“The first time I had an anaphylactic reaction, I was seven years old. The tingling [sensation] went down to my throat and then it started closing up.”

“It’s not an allergy. It’s a deadly disability,” Kylie’s mother, Yael, says. Allergist Dr. Cathy Green explains how a new molecular blood test can be performed to determine the severity of a child’s allergies.


See what happens to the body when it experiences anaphylaxis, and learn how to use an EpiPen to save someone’s life.



Learn more about The Food Allergy & Anaphylaxis Network (FAAN)

Cracking Addiction
“Some of the worst [medical emergencies] can be self-inflicted. I’m talking about drug addiction” Dr. Travis says. Nicole first appeared on The Doctors in 2011, while battling an addiction to heroin. Mother and son interventionists of Vital Intervention Professionals (VIP) Recovery, Debbie and Brandon Knauss, convinced Nicole to check into a rehab center.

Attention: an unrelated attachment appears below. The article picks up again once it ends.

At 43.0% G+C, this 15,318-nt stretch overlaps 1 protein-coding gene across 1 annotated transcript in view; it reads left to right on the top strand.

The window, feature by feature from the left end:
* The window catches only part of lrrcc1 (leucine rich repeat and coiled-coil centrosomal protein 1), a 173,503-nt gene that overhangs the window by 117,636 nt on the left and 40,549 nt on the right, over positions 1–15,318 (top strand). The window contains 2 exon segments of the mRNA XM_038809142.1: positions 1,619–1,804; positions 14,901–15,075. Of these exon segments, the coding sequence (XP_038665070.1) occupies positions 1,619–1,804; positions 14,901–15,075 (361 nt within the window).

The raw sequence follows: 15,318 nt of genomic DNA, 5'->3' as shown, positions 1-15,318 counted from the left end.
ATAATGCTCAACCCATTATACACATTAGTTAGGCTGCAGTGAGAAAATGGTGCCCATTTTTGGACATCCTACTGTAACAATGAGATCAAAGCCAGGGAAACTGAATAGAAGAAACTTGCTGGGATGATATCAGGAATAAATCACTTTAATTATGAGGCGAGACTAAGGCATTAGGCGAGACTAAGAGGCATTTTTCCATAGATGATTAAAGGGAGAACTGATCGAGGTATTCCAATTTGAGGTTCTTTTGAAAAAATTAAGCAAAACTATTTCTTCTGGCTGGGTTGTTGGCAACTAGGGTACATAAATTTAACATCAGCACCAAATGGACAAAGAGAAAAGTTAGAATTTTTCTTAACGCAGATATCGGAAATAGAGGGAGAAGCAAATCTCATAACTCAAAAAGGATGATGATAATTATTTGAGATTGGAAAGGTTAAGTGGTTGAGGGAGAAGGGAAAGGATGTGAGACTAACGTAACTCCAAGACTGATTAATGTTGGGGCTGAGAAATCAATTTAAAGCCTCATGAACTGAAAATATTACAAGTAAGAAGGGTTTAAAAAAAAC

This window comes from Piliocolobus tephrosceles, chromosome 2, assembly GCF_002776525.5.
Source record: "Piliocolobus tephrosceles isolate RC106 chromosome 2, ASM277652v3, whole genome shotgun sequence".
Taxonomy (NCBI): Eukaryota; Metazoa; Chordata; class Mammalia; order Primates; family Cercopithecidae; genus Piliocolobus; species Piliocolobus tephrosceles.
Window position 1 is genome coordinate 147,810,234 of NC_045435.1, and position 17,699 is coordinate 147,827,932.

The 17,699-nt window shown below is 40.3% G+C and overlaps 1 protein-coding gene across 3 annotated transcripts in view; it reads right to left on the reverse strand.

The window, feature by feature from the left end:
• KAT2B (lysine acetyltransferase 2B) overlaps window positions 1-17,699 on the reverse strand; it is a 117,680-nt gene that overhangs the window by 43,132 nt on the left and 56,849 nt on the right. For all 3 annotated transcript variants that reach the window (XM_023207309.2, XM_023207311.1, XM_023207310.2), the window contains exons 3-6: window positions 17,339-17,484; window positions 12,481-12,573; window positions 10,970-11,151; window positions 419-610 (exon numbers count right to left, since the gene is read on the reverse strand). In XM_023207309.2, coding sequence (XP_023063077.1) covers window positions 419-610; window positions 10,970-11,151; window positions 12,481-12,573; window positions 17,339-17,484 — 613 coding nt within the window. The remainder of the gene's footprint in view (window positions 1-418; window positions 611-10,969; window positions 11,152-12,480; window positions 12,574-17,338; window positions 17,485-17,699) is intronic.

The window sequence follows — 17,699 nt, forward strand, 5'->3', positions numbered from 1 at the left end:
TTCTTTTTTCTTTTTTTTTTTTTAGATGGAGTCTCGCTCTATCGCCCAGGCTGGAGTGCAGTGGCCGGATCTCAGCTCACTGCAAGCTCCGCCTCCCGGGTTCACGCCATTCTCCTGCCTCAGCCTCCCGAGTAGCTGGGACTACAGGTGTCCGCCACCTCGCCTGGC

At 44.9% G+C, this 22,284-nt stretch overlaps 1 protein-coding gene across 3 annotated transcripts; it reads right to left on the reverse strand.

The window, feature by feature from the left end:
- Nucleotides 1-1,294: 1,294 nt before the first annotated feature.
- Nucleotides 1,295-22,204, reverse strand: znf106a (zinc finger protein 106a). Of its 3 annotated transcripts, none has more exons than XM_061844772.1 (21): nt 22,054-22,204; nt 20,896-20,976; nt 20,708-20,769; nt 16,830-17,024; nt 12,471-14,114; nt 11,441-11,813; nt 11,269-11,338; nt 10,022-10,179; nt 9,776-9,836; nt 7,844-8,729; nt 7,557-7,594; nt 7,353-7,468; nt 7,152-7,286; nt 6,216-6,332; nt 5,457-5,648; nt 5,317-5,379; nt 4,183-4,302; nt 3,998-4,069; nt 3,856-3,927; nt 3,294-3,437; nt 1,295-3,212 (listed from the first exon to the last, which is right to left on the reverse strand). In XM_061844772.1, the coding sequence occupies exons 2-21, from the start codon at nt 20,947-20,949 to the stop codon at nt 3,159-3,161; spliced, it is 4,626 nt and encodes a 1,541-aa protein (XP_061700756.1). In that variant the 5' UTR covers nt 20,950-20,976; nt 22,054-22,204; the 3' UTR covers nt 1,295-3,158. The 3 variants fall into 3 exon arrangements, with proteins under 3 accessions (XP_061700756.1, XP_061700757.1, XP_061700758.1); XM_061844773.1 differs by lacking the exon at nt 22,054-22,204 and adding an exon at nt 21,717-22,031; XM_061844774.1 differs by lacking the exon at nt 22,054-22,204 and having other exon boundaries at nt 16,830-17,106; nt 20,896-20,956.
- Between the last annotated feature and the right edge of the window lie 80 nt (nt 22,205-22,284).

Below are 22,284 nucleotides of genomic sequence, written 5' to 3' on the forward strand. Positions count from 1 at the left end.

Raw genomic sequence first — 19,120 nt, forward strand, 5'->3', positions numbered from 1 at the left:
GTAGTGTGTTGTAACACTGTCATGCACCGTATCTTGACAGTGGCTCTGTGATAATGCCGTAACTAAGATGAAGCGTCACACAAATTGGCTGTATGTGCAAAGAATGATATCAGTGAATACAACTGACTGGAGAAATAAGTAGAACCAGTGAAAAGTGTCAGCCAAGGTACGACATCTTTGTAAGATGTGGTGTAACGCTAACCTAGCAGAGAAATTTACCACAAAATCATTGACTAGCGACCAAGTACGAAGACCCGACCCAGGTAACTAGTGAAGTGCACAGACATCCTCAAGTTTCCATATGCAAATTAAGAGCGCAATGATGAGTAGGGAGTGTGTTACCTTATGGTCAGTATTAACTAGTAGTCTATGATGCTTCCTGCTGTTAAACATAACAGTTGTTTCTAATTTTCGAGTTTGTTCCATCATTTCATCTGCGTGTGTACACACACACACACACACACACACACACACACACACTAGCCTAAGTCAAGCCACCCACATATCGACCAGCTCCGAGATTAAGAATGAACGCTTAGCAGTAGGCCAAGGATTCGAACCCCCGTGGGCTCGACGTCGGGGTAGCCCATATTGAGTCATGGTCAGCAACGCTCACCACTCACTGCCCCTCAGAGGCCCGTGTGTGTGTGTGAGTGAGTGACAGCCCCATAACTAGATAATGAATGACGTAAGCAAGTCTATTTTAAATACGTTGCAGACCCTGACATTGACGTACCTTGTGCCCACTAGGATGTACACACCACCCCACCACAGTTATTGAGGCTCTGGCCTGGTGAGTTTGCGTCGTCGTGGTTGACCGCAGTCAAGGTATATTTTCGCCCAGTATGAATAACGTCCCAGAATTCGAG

Watch a clip from Debbie and Brandon’s new show, Cracking Addiction, on TLC.


Debbie and Brandon join the show to explain how they’re using their television platform to save lives. Plus, see how Nicole is recovering from her addiction to heroin.


The premiere of Cracking Addiction, airing tonight at 9|8c. on TLC, is produced by The Doctors’ executive producers, Jay McGraw, Dr. Phil McGraw and Carla Pennington.


For more information about the products mentioned on this show, please go to Related Resources
Sign Up for the Newsletter| Show Page |Talk about the Show | Join The Doctors Social Network
OAD 10/3/12

Please help keep the community civil. The Doctors moderates this forum and all comments must follow TheDoctorsTV.com Community Guidelines and New Terms of Use . The Doctors reserves the right to use the comments you submit in whole or in part, and to use the commenter’s name and location, in any medium. Note that DISQUS operates this forum and you must log-in or register with DISQUS to participate.